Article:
Asia and Middle East Travel tagged posts

2015 Index and YWW Year in Review

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It’s a bit late, but here is my 2015 travel year in review post.  It was a huge travel year for me, as I hit 5 continents and did more long-haul flying than I’d ever done before. It was a lot of mileage redemptions, and low on the mileage earning front.  I re-qualified for American Airlines Gold status. I thought about going for Platinum but it was a busy enough fall and winter that the marginal utility was not enough to outweigh the financial and other costs.

As for the blog, I have kept it as a personal travel diary rather than changing to something else, but hopefully folks find it enjoyable, useful, or both.   My philosophy is the same today as it was in my 2013 year in review post: “I will never stop loving travel, but business class and nice hotels isn’t the point of life.”

So, what were my travel patterns and accomplishments of 2015? I’ve put indices of the places, planes, and hotels I’ve reviewed at the bottom of this post, and have some statistics as well. It was a heavy year of international travel, with only one domestic purely leisure trip.
6
Total continents visited: 5
New continents: 1 (Australia)
Total countries (excluding U.S.): 10
New countries: 5 (Australia, United Arab Emirates, Korea, Taiwan, Brazil)
New states: 1 (Missouri)

New airlines: 7 (Qantas, Etihad, Asiana, TAM, Virgin Australia, Germanwings)

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Return Home: Cathay Pacific Business TPE-HKG, the Cathay First Experience HKG-ORD, and The Pier Lounge

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I was going to fly home via Tokyo on Japan Airlines in First Class to LA, connecting to a domestic first class flight on American to DCA.  When my travel dates changed, I was able to snag a flight on Cathay Pacific First from Hong Kong to Chicago, which is more desirable not only because Cathay is seen as better, but because it represented a longer chunk of the journey.  Unfortunately I was only able to connect from Chicago to DCA in coach, but that’s fine.  One disadvantage of flying Cathay through Hong Kong on the way home versus JAL via Tokyo was that it meant an early morning departure from Taipei (it is also a bit out of the way).   Cathay has flights from Taipei to Hong Kong basically every hour or so.  My flight from Hong Kong to Chicago left at 11:55am, and I wanted to make sure I at least had some time to explore the first class lounge in Hong Kong, so I took the 8:05am out of Taipei, which would give me a 2 hour layover in Hong Kong.

Having gotten proper instructions from the Landis concierge, I left the hotel at 5:05am and walked about 2.5 blocks to an express bus stop, where a bus was already getting ready to depart.  I paid my 140 TWD (~$4.50) and at 5:15, the bus was on the road for the airport.  The bus was in theory fancier than the all-stops one I had taken on my way out, but was a little more beat-up.  With no traffic, I was at Taipei Taouyan International Airport at 5:50.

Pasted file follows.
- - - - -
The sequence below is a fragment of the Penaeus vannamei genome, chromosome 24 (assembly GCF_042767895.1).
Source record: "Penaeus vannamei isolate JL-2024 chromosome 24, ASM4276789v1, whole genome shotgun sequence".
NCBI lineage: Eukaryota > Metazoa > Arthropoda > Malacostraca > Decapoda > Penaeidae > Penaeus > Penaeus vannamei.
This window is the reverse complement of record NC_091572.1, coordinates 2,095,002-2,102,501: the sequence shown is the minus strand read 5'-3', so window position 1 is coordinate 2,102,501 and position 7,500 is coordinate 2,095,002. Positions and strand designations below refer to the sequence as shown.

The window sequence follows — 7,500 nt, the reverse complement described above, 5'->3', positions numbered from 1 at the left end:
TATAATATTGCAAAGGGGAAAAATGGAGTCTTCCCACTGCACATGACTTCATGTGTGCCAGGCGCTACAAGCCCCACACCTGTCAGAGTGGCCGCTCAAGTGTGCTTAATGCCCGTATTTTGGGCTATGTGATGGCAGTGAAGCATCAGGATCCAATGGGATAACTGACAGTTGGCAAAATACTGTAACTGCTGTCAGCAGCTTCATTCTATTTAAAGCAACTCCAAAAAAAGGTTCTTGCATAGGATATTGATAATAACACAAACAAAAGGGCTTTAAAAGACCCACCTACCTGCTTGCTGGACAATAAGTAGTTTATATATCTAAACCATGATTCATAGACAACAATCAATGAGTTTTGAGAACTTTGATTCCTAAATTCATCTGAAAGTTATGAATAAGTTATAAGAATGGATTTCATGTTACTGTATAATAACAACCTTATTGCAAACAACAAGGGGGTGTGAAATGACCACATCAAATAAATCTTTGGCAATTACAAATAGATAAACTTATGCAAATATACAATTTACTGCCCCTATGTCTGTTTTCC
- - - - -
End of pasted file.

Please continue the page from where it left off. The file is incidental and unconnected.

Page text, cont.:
I made my way to the First Class check-in counter for Cathay and was greeted by two friendly agents.  The agent offered to move me to the 7:05 flight to Hong Kong.  I hesitated briefly, knowing that it would mean a rush at TPE, but decided an hour at The Pier in Hong Kong was better than an hour at the Taipei lounge.  Cathay’s lounge at TPE is actually closed for renovation, so I was given an invitation for the China Airlines lounge, which I had...

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Taipei Megapost: Landis Hotel and 2 Days in Taipei

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It’s been more than two months since I got back from Taiwan, and a lot has gone on since then, so excuse blog posts lacking on detail. To help me catch up, I’m going to one Taipei megapost, covering both the Landis Hotel and my exploration of the city.

The Landis Hotel

The (wrong) bus from the airport dropped me off right across the street from The Landis hotel, which I had booked via Skyauction at a very good rate of about $60 a night. The Landis is one of Taipei’s luxury hotels, but it is a bit past its prime. It’s not in a very interesting location, but close enough to the MRT, Taipei’s subway, to get around very easily.20151014_125147

The Landis Taipei

The Landis Taipei

I got to the hotel around noon, and my pre-assigned room was not ready, but the

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Seoul (ICN) to Taipei (TPE) on Cathay Pacific Business Class

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A 9:20am flight isn’t that early, unless you are flying out of Incheon, which is basically like flying out of Baltimore if you live in DC.IMG_4414

I woke up at 5:15am, checked out of the Holiday Inn Express and headed to the Metro. My original plan had been to take a taxi to Seoul Station, and take the Airport Express train from there. But I realized that getting a taxi at the HIX would not be easy, and that the subway ride to Seoul Station wasn’t that bad.

At 5:45am, the trains aren’t super frequent, so I had a bit of waiting for both of my trains, but I was at Seoul Station by 6:10am. There are two different trains to Incheon (and Gimpo) from Seoul Station. There is the “All stops,” which takes about an hour and works basically like the rest of the metro system and costs about $4, and the “Express,” which only stops at the two airports, and costs about $8 for a 45 minute ride. Valuewise, the All Stops might be the better option, but since I was already feeling I was leaving too late, I aimed for the Express train. The downside is that the Express train runs far less frequently, about every 30 minutes, making me nervous about making the connection. (Although, I could always have taken the next All Stops train.)